The most well-known model is described in Dobzhansky [1937] in which alleles fix at two interacting loci among populations that are geographically isolated. The top row in Figure 1 shows a range of possible fitness matrices that might result from this scenario, also known as the Dobzhansky-Muller incompatibility model (DMI). If we denote the ancestral genotype as **aaBB** in all of these cases, then the derived genotypes before coming into secondary contact are **aabb** and **AABB**. We chose these example matrices to emphasize the diversity of fitness configurations that might result from this model. The fitness matrix in Figure 1a is an example where the the derived substitutions were fixed by positive selection, such that the ancestral genotype suffers a fitness cost. Figures 1a and 1b are examples where the derived alleles interact dominantly; whereas in Figure 1c, derived alleles interact recessively.

Lindtke and Buerkle [2015] draw attention to a different model of genetic incompatibility where allele substitutions occur at two loci in both populations leading to a symmetric pattern of fitnesses between the two derived genotypes **A _{1}A_{1}B_{1}B_{1}** and

**A**(Figure 1d, 1e, 1f). Their results suggest that this mechanism could provide a better explanation for the observed patterns of genetic differentiation that occur at extended genomic distances between species that hybridize [Harrison and Larson, 2016]. Regulatory interactions between a transcription factor encoded at one locus and the corresponding binding site at a second locus would be one scenario consistent with this model. Seehausen et al. [2014] note that this model could also be common in meiotic drive scenarios where a substitution that promotes biased transmission of a selfish genetic element at one locus is counteracted by a substitution at a second locus which restores unbiased inheritance. The bottom row in Figure 1 shows a range of possible fitness matrices under this model, where the left-most matrix results from dominant substitutions which interfere between haplotypes, and the right most matrix results from recessive substitutions. Simulated data in Figure 2 (using the software dfuse from Lindtke and Buerkle [2015]) illustrates the effect of the DMI model in Figure 1b where selection against derived alleles leads to a bias towards the ancestral genotype (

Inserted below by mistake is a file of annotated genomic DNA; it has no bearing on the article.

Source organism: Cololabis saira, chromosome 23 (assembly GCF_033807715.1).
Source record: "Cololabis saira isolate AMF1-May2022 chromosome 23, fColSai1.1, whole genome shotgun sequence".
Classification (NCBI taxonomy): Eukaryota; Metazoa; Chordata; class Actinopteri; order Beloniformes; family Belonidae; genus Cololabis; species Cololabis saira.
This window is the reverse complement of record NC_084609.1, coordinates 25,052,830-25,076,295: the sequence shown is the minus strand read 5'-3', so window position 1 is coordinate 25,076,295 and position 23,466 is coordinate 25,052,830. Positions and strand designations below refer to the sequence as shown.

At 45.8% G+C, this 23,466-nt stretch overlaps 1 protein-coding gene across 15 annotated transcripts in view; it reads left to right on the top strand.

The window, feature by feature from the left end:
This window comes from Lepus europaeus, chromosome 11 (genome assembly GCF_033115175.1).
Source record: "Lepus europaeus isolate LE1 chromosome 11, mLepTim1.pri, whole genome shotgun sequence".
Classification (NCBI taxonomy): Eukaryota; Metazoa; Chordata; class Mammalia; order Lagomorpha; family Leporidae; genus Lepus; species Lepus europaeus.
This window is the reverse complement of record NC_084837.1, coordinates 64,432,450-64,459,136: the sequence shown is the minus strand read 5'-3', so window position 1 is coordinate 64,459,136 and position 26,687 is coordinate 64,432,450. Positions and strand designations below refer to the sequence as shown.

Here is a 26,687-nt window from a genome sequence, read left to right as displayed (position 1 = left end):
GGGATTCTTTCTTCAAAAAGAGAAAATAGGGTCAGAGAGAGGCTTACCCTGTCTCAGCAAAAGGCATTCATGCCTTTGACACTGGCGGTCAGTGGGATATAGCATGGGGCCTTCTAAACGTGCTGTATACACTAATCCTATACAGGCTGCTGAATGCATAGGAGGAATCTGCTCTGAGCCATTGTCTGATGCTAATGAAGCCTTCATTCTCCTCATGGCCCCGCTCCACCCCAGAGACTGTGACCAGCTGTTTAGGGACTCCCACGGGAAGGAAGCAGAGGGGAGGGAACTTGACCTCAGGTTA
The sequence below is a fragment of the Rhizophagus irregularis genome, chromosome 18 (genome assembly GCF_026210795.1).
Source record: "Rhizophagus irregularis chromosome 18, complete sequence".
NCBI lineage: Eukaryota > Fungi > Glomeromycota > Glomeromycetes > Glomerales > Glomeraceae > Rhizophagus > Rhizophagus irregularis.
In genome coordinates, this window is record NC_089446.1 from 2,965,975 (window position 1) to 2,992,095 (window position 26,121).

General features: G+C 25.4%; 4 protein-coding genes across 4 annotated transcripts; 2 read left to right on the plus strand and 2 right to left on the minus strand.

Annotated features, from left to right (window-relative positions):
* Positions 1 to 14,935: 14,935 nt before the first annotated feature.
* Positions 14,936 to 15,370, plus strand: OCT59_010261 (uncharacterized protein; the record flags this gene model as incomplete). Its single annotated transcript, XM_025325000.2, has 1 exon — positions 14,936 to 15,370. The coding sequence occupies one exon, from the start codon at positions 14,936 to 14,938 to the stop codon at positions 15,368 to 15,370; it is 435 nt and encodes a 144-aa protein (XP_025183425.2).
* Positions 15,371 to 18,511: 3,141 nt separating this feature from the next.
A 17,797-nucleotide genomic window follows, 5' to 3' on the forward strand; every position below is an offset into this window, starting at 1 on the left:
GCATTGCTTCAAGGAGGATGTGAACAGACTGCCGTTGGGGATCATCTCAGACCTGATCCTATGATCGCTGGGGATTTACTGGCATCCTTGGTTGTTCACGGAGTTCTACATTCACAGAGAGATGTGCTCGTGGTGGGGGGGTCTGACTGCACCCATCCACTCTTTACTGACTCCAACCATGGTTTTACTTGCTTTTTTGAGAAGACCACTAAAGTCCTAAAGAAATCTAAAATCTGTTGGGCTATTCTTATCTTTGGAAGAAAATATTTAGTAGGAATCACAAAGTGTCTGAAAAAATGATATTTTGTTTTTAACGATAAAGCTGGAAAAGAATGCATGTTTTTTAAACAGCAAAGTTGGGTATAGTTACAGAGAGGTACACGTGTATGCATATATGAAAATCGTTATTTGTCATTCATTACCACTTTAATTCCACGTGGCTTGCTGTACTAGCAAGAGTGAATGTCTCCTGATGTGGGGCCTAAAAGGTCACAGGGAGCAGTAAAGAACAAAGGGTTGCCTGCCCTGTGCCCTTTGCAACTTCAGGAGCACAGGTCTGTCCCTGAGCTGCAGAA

_{2}A_{2}B_{2}B_{2}**aaBB**) of recombined ancestries.

In the following section, we first review an approach taken by Gravel [2012] to model the distribution of ancestry tract lengths across the genomes of an admixed population. We then describe the framework for our own extension to this approach which aims to model the distribution of ancestry tract lengths that are contiguous with a locus undergoing epistatic interactions according to any of the incompatibility scenarios outlined above.

## 3 Model Description

### 3.1 Tract Length Distributions Under Neutral Admixture

Gravel [2012] defines a Markov chain along a chromosome with transition rates between both an ancestry state variable, *p*, and the time, *t*, at which ancestry *p* arrives in a hybrid population. Consider the demography of a sample up to the first hybridization event *T* generations ago, where each generation is labeled *s* ∊ {0,1,2,…,*T* − 1}. Let *m _{p}*(

*t*) denote the fraction of individuals in the target population replaced by individuals from source population

*p*at time

*t*.

*m*(

*t*) is the total fraction of individuals in the target population replaced by migrants in generation

*t*where . Moving along a chromosome from any point, the probability of encountering state (

*p*,

*t*) after a recombination event that occured at generation

*τ*is

*τ*is uniformly distributed on (1,

*t*− 1), so the discrete transition probabilites can be expressed as

To get the continuous transition rate, one can multiply the discrete transition rate by the continuous overall transition rate *t* − 1. This follows from the fact that a recombination event occurs at each generation such that probability of observing an ancestry junction depends on the number of generations since admixture:

Using *Q*, one can compute the tract length distribution for a given ancestry. *Q* is first uniformized to adjust self-transition probabilities such that the total transition rate from each state is equal to the rate of the state with the highest transition rate, *Q*_{0} [Stewart, 1994]. One can then compute the distribution of the number of steps spent in a particular ancestry, {*b _{n}*}

_{n=1,…,Λ}, up to a cutoff

*Λ*, where {

*b*}

_{n}_{n=1,…,Λ}is computed by multiplying the state vector with the transition matrix for Λ iterations while recording the amount of probability absorbed by the non-

*p*ancestries at each step. The Erlang distribution models the length of a trajectory,

*l*, with

*k*steps as: